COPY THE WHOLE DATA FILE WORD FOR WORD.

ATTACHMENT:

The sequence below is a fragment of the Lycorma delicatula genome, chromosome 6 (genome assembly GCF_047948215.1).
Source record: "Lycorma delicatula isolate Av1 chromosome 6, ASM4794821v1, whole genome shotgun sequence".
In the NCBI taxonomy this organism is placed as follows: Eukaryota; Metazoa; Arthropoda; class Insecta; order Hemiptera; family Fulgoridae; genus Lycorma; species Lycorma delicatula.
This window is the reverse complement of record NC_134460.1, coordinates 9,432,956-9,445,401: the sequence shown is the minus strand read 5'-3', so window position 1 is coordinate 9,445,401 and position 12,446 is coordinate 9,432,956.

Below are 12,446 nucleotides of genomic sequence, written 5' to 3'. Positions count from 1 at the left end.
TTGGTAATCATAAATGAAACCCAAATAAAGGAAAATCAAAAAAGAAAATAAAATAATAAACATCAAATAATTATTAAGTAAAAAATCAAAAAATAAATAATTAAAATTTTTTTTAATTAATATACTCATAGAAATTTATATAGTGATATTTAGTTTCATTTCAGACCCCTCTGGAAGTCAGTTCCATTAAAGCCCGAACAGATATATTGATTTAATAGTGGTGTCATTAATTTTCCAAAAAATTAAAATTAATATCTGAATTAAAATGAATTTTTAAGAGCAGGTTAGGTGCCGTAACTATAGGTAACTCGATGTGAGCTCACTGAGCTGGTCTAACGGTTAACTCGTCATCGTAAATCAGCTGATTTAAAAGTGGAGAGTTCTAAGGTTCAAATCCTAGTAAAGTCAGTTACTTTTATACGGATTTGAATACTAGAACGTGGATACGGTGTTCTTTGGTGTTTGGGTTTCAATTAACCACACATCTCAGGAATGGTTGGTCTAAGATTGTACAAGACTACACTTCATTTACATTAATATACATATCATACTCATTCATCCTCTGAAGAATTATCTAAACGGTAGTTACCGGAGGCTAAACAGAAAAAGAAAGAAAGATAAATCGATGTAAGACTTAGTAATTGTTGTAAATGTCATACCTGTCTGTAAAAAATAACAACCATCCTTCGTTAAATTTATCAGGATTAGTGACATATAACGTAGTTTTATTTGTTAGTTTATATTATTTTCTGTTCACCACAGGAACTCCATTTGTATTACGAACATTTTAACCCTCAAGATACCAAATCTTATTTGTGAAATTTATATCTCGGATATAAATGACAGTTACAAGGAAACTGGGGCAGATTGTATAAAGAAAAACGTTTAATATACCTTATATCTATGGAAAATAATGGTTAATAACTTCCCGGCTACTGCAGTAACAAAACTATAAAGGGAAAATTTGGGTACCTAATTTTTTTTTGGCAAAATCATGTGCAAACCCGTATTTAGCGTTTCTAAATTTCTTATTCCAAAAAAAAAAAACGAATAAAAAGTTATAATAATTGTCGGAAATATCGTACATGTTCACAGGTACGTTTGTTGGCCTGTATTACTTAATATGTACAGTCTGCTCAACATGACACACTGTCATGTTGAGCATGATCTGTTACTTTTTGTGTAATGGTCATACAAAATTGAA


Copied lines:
The sequence below is a fragment of the Lycorma delicatula genome, chromosome 6 (genome assembly GCF_047948215.1).
Source record: "Lycorma delicatula isolate Av1 chromosome 6, ASM4794821v1, whole genome shotgun sequence".
In the NCBI taxonomy this organism is placed as follows: Eukaryota; Metazoa; Arthropoda; class Insecta; order Hemiptera; family Fulgoridae; genus Lycorma; species Lycorma delicatula.
This window is the reverse complement of record NC_134460.1, coordinates 9,432,956-9,445,401: the sequence shown is the minus strand read 5'-3', so window position 1 is coordinate 9,445,401 and position 12,446 is coordinate 9,432,956.

Below are 12,446 nucleotides of genomic sequence, written 5' to 3'. Positions count from 1 at the left end.
TTGGTAATCATAAATGAAACCCAAATAAAGGAAAATCAAAAAAGAAAATAAAATAATAAACATCAAATAATTATTAAGTAAAAAATCAAAAAATAAATAATTAAAATTTTTTTTAATTAATATACTCATAGAAATTTATATAGTGATATTTAGTTTCATTTCAGACCCCTCTGGAAGTCAGTTCCATTAAAGCCCGAACAGATATATTGATTTAATAGTGGTGTCATTAATTTTCCAAAAAATTAAAATTAATATCTGAATTAAAATGAATTTTTAAGAGCAGGTTAGGTGCCGTAACTATAGGTAACTCGATGTGAGCTCACTGAGCTGGTCTAACGGTTAACTCGTCATCGTAAATCAGCTGATTTAAAAGTGGAGAGTTCTAAGGTTCAAATCCTAGTAAAGTCAGTTACTTTTATACGGATTTGAATACTAGAACGTGGATACGGTGTTCTTTGGTGTTTGGGTTTCAATTAACCACACATCTCAGGAATGGTTGGTCTAAGATTGTACAAGACTACACTTCATTTACATTAATATACATATCATACTCATTCATCCTCTGAAGAATTATCTAAACGGTAGTTACCGGAGGCTAAACAGAAAAAGAAAGAAAGATAAATCGATGTAAGACTTAGTAATTGTTGTAAATGTCATACCTGTCTGTAAAAAATAACAACCATCCTTCGTTAAATTTATCAGGATTAGTGACATATAACGTAGTTTTATTTGTTAGTTTATATTATTTTCTGTTCACCACAGGAACTCCATTTGTATTACGAACATTTTAACCCTCAAGATACCAAATCTTATTTGTGAAATTTATATCTCGGATATAAATGACAGTTACAAGGAAACTGGGGCAGATTGTATAAAGAAAAACGTTTAATATACCTTATATCTATGGAAAATAATGGTTAATAACTTCCCGGCTACTGCAGTAACAAAACTATAAAGGGAAAATTTGGGTACCTAATTTTTTTTTGGCAAAATCATGTGCAAACCCGTATTTAGCGTTTCTAAATTTCTTATTCCAAAAAAAAAAAACGAATAAAAAGTTATAATAATTGTCGGAAATATCGTACATGTTCACAGGTACGTTTGTTGGCCTGTATTACTTAATATGTACAGTCTGCTCAACATGACACACTGTCATGTTGAGCATGATCTGTTACTTTTTGTGTAATGGTCATACAAAATTGAA